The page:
As the number of mobile users continues to grow, the number of fake apps also grows at an alarming rate. According to a Trend Micro’s survey of the Top 50 free apps in Google Play, almost 80% have corresponding fake versions on third party sources. Even more alarming, 100% of those in the Widgets, Media & Video, and Finance categories have fake versions.
As of April this year, 59,185 of the 890,482 sample fake apps discovered were aggressive adware, while another 394,263 were malware, reveals Trend Micro. Among all the fake apps, 50% were malicious.
There are two major types of fake apps. The first are “rogue apps,” with rogue antivirus apps being the most common, such as Virus Shield, which claimed to provide real-time scanning and personal data protection that sold for US$3.99 on Google Play. It received a 4.7- star rating after being downloaded more than 10,000 times in just one week after it was made available. Unfortunately, the app was discovered to be totally fake and offered no protection whatsoever. Researches showed that most of its downloads were done by botnet computers. Still, thousands of users had already been scammed with financial losses before the app was taken down by Google Play.
Another major type of fake apps are “repackaged apps.” These are apps that repackage popular apps and pose as the original to attract user downloads. Some of the repackaged apps are “trojanized apps,” which contain malicious behaviors and are becoming a standard tool for cyber-attacks. Games, financial apps, and instant-messaging apps are the most frequent targets of repackaged apps.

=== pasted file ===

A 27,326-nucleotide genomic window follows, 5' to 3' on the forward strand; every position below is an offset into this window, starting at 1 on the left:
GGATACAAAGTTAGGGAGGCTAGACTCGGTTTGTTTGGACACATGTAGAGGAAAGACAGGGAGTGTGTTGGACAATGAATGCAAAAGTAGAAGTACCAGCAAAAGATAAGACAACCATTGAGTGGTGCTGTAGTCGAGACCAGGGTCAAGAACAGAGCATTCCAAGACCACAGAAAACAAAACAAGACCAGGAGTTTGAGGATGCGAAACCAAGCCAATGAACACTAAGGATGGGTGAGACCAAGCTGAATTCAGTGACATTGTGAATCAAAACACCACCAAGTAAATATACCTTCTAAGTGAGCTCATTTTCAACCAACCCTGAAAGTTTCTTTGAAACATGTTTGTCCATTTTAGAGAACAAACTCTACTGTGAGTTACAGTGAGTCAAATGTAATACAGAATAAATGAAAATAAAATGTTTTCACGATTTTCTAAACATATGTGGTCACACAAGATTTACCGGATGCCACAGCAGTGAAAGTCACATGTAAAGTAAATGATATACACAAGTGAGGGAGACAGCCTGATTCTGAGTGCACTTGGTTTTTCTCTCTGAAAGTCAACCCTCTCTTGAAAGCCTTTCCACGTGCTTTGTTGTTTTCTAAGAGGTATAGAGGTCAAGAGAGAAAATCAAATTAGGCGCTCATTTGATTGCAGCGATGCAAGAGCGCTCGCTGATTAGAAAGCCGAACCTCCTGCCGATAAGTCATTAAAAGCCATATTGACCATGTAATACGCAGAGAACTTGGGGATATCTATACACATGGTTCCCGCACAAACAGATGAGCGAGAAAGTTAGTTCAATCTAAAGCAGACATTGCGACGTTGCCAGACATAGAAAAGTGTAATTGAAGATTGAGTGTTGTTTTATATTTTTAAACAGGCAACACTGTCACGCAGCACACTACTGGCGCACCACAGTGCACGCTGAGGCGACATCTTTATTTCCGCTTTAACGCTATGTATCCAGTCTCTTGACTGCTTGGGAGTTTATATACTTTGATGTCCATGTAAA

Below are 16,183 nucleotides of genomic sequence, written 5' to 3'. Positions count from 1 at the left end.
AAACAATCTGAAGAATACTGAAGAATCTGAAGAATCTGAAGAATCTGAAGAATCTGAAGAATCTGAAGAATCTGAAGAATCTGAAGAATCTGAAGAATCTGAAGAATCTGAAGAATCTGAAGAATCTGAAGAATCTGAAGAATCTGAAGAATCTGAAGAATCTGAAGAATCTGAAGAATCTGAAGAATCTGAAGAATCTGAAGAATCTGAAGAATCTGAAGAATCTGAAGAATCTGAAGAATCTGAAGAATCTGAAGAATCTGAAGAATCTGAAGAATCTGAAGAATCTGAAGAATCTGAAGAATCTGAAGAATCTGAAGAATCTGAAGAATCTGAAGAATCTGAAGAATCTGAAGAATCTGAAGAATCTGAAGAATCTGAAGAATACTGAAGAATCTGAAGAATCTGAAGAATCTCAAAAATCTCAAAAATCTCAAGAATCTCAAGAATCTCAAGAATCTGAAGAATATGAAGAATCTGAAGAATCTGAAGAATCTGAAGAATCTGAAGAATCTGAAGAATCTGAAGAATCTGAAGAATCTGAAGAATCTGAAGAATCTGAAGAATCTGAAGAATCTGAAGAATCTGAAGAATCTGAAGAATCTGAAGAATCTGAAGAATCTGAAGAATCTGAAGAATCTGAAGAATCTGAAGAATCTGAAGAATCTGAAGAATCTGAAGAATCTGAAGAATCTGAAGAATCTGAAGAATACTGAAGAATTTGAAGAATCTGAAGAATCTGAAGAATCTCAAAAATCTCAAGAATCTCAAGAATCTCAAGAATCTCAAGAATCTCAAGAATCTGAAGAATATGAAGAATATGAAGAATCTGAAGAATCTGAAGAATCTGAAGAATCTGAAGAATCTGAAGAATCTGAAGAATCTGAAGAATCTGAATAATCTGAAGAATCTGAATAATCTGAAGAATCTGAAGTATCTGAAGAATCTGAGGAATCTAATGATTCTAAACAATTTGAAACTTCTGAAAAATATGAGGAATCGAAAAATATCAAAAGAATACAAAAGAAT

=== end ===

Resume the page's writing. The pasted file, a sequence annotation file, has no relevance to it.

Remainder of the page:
Flappy Bird was one of the hottest game apps in Q1 2014 and was downloaded over 50 million times before it was suddenly pulled down by its developer. The sudden pull-down triggered tremendous interest online and prompted cybercriminals to create trojanized versions for the app. One of the trojanized versions asked the user for permissions to send text messages, which could cause the user’s phone bill to sky-rocket.
Trojanized banking apps usually replace well-known banking apps installed from Google Play with corresponding trojanized versions, which help cybercriminals launch phishing attacks against users by stealing the victim’s financial information, causing tremendous losses for the victim.
The most notable case of trojanized instant-messaging apps are the fake versions of BlackBerry Messenger (BBM). Right before BlackBerry made its app available on Google Play few months ago, trojanized versions of BBM were released to the public to take advantage of the anticipation for the release of BBM for Android. The repackaged apps received over 100,000 downloads. These apps, however, exhibited aggressive adware behaviors and were subsequently taken down by Google Play.
“A big share of fake apps contains malware,” said Terrence Tang, Senior Director, Trend Micro APAC Region. “These apps can cause personal data breaches and financial losses. It is advised to download apps only from trusted platforms and install a reputable security app to protect your mobile devices. Trend Micro’s free mobile security app Dr. Safety features automatic protection and scanning. It prevents users from downloading apps with a malicious intent while providing the most comprehensive mobile security protection.”
Trend Micro advises that users download their apps only from trusted sources and use a reputable mobile security app such as Trend Micro Dr. Safety to protect their mobile devices.